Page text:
Faraday Future Patents Smaller, More Powerful Inverter

Faraday Future may have underwhelmed us with its perfectly silly FFZero1 concept car at the Consumer Electronics Show in January, but it may have redeemed itself with its latest announcement. According to Electrek, Faraday Future has applied for and been granted a patent on a new component called the FF Echelon Inverter that is smaller, lighter, and more powerful than anything in use today by any other manufacturer, including Tesla.
Faraday Future inverter

Faraday claims its inverter has 20% to 30% greater power density than any of its competitors. For comparison, the inverter Tesla uses has a peak power capability of 320 kW. The FF Echelon Inverter was developed in-house by an engineering team led by senior director of electric drive systems Silva Hiti. She has a degree in Electrical Engineering from Virginia Tech and previously worked on the EV1 at General Motors. She is assisted by Young Mok Doo and Steven Schulz, both of whom also worked on the EV1 program at GM.

Hiti says the goal was to reduce the mechanical complexity of the inverter. The all new inverter architecture keeps only the essential elements needed. “Condensing the number of transistors and other complex components enhances the inverter’s overall stability and dependability allowing us to accomplish far more, with fewer materials.”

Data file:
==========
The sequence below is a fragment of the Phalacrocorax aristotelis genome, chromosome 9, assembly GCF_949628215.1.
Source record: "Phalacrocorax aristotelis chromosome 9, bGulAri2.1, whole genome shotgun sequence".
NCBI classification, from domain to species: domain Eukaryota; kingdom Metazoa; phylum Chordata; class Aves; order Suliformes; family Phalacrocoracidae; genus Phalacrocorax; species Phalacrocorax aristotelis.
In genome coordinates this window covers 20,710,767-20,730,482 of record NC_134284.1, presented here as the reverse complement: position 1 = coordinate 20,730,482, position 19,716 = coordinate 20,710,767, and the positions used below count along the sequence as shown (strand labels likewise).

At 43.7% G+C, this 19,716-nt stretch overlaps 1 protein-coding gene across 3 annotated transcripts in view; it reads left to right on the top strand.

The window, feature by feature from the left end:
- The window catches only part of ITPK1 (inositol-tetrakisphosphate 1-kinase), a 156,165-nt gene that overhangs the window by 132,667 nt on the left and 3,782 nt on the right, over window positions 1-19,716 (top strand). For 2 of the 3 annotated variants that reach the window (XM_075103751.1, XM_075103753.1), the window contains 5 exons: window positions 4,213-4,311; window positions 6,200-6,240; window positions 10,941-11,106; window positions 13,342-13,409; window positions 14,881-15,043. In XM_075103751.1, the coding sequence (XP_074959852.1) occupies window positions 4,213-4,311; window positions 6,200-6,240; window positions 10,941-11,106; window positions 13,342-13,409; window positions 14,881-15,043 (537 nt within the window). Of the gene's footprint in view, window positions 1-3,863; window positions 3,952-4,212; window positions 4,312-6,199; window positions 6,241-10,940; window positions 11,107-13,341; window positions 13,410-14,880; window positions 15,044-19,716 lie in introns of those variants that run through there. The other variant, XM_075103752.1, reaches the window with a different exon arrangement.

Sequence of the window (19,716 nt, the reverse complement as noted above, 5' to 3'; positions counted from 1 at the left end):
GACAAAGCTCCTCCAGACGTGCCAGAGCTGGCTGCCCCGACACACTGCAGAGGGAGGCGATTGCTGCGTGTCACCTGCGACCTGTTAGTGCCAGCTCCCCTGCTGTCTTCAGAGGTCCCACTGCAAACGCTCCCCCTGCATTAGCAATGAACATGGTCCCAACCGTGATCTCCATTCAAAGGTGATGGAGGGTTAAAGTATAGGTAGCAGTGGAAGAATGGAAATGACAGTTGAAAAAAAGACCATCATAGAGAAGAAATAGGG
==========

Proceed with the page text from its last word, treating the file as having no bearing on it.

Tesla manufactures its drive inverter in-house at its Fremont factory. The company is reportedly using proven off-the-shelf insulated-gate bipolar transistor packages. Power electronics market analyst Alex Avron was quite surprised after testing the Model S P85D. “They are using 20 years old power module packaging technology to build the fastest electric luxury car on earth. It’s that simple.”

In other words, if it works for Tesla, it’s pretty good, even if the core technology is from two decades ago. Just imagine where General Motors would be today if it had hung on to all those talented people who worked on the EV1 program?

Faraday Future Inverter

 

Steve Hanley

Closely following the transition from internal combustion to electricity. Whether it's cars, trucks, ships, or airplanes, sustainability is the key. Please follow me on Google + and Twitter.